Little evidence is available to guide the treatment of gram-negative bacteremia. In practice, there are varying degrees of comfort amongst providers with the use of highly bioavailable oral (PO) antibiotics. The purpose of this study was to evaluate the outcome of patients treated with definitive PO ciprofloxacin and those treated with intravenous (IV) antibiotics.
This was a single center retrospective cohort study at Froedtert & the Medical College of Wisconsin for hospitalized patients with at least one positive blood culture for a gram-negative organism between January 2015 and December 2017. Treatment failure was a composite of all-cause mortality and recurrent bacteremia or recurrent primary site infection. The primary outcome was 90-day treatment failure. Secondary outcomes included 30-day treatment failure, 30- and 90-day all-cause mortality, and 30- and 90-day recurrent infection.
Ninety-eight patients in the IV group and 103 patients in the PO group were identified. More patients in the IV group were immunosuppressed (41 vs 22%, P< 0.005). In both groups, Pitt Bacteremia scores were similar, achievement of source control was similar, urine was the most common source of bacteremia, and Escherichia coli was the predominant pathogen. Treatment failure at 90-days occurred in 16 and 2 patients (16.8 vs 1.9%, P<0.01) in the IV and PO groups, respectively. 30-day mortality was similar between both groups (4.5 vs 0%, P=0.1). At 30-days, treatment failure occurred in 6 patients in the IV group and 0 patients in the PO group (6.3 vs 0%, P=0.01). Infection recurrence at 90-days occurred in 10 and 1 patient (10.5 vs 1%, P<0.01). After adjustment for potential confounders via logistic regression analysis, no characteristics correlated with treatment failure other than IV therapy (P=0.001).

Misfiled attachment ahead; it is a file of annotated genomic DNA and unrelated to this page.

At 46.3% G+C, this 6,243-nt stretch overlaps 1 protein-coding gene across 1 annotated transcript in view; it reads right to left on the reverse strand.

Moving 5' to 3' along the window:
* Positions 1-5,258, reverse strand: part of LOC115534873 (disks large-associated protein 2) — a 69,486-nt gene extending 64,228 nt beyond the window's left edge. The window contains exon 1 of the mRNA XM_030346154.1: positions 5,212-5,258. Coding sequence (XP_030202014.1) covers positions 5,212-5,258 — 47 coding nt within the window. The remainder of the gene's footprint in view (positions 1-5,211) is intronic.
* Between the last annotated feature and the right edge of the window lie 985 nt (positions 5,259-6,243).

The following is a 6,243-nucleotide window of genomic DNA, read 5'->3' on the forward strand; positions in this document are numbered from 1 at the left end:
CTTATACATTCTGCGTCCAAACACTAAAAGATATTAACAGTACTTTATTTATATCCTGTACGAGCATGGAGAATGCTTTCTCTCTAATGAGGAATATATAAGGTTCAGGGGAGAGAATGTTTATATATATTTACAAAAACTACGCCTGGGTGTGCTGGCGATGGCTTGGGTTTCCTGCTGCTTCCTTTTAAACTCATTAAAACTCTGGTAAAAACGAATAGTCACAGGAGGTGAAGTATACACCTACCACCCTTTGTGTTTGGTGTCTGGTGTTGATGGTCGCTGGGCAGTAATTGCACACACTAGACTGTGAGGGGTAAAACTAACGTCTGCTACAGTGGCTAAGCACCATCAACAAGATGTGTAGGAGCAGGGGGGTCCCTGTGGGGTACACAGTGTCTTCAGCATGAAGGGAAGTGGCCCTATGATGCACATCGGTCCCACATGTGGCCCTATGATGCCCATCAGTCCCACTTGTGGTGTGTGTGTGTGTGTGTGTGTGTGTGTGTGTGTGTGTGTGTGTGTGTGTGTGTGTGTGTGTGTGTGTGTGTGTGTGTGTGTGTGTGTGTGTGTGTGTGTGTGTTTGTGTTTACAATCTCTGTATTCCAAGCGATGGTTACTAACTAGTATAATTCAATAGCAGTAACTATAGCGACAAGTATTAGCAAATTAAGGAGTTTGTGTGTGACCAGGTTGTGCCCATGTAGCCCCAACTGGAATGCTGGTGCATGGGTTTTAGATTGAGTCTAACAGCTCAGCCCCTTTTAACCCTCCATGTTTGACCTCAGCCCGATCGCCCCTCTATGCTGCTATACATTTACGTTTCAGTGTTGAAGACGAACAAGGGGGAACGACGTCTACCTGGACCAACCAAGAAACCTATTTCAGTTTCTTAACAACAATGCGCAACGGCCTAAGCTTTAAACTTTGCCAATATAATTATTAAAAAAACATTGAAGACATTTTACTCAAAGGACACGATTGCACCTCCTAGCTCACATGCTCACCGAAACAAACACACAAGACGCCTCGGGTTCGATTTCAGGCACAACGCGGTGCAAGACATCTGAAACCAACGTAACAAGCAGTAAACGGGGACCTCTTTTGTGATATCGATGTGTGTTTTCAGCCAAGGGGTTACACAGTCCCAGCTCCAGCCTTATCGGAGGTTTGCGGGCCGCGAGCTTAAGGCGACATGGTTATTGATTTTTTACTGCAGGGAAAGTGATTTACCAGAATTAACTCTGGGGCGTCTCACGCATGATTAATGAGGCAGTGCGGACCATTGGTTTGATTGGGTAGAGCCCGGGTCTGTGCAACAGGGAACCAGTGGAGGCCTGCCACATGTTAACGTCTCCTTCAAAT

Oral ciprofloxacin was an effective option for the treatment of gram-negative bacteremia.